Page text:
Anyone else fiddling with their mamods?

bj

Retro Guru
In 1968 my parents bought me this toy steam traction engine. It is the only remaining toy that I own from my childhood, and has languished in the attic for much of its 50 year life. The last time I steamed this up was about 25 years ago, for my then young children. For want of something to fiddle with, I have started to dismantle it, and the photo shows it dismantled as far as is possible without tools. Beyond this, I will now have to drill out rivets which hold the rest together. The 'peened' dimpled hub caps design are no longer available, so I need to fabricate a tool to remove them in order to take off the wheels. The copper pipework is soldered in places.

At this stage I have no real plans of what to do once it is dismantled. Initially, I will wait to see what parts survive!

This model is a 1968 Mamod TE1a. It was an upgrade from the TE1, in that it introduced a reversing function.
 

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focomat 1c

Retro Guru
Re:

I guess the obvious question is ' why have you stripped it apart ? '

It looks to be in quite good played with condition which is how many people like them , as opposed to the complete

strip down and repaint to ' as new ' condition without any character alternative . I think that your best bet is to clean

up the various bits to remove any corrosion etc and rebuild complete with memories . I have experienced this problem

myself on several projects and after completing them still thought that something was ' missing ' ........... I had removed

the all important patina that sometimes takes years to acquire . Once you start drilling out those pop rivets

you will be on a slippery slope with no going back !
 

foz

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Re:

If it's not broken then leave as is! These are great, more mini-engineering than toys!
 

fettler

Retro Guru
Re:

Give it a gentle clean & put it back together with some new seals at the ready. I have lots of fun with my 2 boys and our TE1. I use wet chain lube on the cylinder face for a good seal & fill with boiling water to save on boiler heat up time. Usually runs for over 5mins with the taps wide open.
 

Carge

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Did Mamod partner with Meccano on a steam engine?
I have one lurking somewhere - might have to dig it out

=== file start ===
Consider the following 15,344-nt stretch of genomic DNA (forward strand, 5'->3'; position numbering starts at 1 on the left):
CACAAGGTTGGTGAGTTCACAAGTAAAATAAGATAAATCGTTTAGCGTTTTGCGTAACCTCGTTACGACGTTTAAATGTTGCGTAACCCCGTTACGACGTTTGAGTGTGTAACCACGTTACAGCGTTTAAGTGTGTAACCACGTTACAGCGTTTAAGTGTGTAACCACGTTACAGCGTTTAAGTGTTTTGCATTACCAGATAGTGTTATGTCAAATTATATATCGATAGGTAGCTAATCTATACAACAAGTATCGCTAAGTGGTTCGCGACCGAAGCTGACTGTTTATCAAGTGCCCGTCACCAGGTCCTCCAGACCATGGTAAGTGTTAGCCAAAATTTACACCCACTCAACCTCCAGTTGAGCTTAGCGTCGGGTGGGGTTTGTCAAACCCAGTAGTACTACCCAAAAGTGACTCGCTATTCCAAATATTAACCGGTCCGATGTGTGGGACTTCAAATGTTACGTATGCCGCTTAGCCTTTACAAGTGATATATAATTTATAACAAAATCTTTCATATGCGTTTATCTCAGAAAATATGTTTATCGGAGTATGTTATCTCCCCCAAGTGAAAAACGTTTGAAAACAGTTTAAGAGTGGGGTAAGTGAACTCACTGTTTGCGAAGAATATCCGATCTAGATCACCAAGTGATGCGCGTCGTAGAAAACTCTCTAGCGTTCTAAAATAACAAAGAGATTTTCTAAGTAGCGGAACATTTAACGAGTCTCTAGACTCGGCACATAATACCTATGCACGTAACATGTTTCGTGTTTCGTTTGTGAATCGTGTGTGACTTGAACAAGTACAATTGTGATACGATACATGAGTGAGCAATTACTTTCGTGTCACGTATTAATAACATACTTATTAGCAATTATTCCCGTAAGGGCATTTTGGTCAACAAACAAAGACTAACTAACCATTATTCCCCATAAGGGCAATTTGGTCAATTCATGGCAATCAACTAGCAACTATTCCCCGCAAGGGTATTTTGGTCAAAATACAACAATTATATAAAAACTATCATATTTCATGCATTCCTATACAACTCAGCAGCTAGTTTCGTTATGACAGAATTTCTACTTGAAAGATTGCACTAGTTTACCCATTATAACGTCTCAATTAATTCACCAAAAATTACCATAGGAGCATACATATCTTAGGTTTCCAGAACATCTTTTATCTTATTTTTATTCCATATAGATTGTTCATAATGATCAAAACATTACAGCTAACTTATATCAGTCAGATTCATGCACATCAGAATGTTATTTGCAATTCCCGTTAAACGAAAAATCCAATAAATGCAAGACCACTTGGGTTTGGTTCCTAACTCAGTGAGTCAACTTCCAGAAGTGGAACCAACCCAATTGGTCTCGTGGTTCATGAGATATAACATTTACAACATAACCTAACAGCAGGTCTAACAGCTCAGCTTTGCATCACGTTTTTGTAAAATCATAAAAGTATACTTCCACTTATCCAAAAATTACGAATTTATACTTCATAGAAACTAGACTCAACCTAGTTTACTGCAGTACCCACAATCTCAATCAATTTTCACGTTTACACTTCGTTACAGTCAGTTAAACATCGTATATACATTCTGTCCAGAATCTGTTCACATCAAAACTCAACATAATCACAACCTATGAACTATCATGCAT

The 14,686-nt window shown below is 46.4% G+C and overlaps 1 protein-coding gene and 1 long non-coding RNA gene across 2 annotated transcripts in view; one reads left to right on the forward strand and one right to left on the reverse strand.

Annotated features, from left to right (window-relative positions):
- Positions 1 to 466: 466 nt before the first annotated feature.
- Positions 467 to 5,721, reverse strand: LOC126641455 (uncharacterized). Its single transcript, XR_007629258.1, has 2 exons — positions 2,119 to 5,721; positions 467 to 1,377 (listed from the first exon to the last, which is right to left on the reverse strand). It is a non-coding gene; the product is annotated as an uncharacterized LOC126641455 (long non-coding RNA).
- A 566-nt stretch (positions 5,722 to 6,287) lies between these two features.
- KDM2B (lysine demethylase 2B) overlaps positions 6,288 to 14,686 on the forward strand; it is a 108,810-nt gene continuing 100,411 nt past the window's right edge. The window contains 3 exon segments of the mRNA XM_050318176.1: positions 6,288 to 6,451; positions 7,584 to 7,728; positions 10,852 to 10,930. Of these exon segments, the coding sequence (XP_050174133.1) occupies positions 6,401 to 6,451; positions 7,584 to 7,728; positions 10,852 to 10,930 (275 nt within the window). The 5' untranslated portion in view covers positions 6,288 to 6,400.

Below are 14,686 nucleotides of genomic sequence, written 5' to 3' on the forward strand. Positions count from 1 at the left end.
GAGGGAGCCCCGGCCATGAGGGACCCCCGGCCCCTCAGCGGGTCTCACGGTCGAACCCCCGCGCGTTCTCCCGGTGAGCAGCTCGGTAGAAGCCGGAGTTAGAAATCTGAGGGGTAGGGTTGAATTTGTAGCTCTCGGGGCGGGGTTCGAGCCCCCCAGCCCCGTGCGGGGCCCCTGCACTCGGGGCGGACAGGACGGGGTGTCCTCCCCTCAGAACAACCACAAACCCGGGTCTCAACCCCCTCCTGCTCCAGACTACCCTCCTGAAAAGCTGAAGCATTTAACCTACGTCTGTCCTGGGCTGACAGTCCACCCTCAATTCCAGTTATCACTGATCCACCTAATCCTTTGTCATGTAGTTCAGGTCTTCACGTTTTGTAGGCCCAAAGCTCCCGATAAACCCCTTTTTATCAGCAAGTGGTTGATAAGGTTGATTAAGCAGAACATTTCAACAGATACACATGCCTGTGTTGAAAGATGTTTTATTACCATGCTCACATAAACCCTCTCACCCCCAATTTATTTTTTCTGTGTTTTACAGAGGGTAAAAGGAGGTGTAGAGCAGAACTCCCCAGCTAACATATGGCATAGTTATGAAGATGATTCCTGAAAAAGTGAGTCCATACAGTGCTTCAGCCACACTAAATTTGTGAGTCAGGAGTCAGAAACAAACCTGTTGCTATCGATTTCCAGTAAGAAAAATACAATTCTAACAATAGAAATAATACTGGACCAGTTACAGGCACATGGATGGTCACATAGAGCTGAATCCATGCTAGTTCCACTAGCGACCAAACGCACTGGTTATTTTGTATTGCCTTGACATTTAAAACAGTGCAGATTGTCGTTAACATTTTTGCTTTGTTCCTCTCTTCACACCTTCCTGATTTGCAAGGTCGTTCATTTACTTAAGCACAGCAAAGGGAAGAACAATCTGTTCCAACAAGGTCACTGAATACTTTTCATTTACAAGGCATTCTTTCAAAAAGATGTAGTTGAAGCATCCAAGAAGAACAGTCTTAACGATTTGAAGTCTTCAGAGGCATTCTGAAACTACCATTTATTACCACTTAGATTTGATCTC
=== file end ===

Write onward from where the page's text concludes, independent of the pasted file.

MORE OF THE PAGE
bj

Retro Guru
Carge":b6fit96p said:
Did Mamod partner with Meccano on a steam engine?
I have one lurking somewhere - might have to dig it out

Appears they did. Between 1965 and 1972 Mamod made an engine that was compatible with Meccano bits.
 

bj

Retro Guru
Re: Re:

focomat 1c":1o350euj said:
I guess the obvious question is ' why have you stripped it apart ? '

The first photo does not really show some of the issues I want to address. The boiler, smoke stack, and canopy are indeed in very good condition for its age, apart from the chimney which has come loose from the front smoke box. This is best glued back on, but first requires the smoke box to be removed by extracting the relevant rivets.

Secondly as can be seen in the photos below, the firebox is very corroded. The corrosion has started to swell around the drain plug and canopy rear support bracket. These support brackets are difficult to come by apparently, and so I feel it could do with being rescued now before it deteriorates any further. Again this requires the removal of the firebox rivets, and wheels.





Once the firebox is apart I feel that it needs the rust removing, and then re enamelled. The chromed/tinned panel of the firebox is open to later review. I could leave as is, get it re chromed, or simply enamel it, depending on what I find once dismantled. The rear scuttle box is also very corroded, and much of the paint flaking off. Again I feel this needs to have the rust removed, leaving little option but to re enamel it.

The burner flame had become uncontrollable and would flare up through the whole firebox, presumably because the cotton wadding had deteriorated. I am going to replace that, along with all the fibre seals which were failing.

Despite this being my only remaining childhood toy, I have no particular emotional attachment to it. Without dismantling it, I suspect I would simply put it back up in the attic, where it will languish again.
 

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bj

Retro Guru
Re:

Still fiddling with no regrets yet.

Really like the bare metal look, but will have to paint the firebox as a minimum because it is just mild steel. The firebox has rusted through in places but still usable. Looking to rebuild using allen head bolts, where I can, rather than rivets, but will need to 'secret in' nuts to capture the bolts. Bolts just dropped in on current photo.
The standard speed control knob was tacky red plastic which I so dislike. Have cut the lever down, and fitted a PCB stand off post that i had lying around. The original photos do not show how poor the standard of paintwork was (from new), nor the rough sharp edges everywhere caused by parts being stamped out of sheet metal, nor the excess flash everywhere on the moulded parts. Have filed all that back, and it has given the model much more of an engineered appearance than that of a cheap toy. Pock parts from cleaned up corrosion etc still give this some sense of 'patina'.
 

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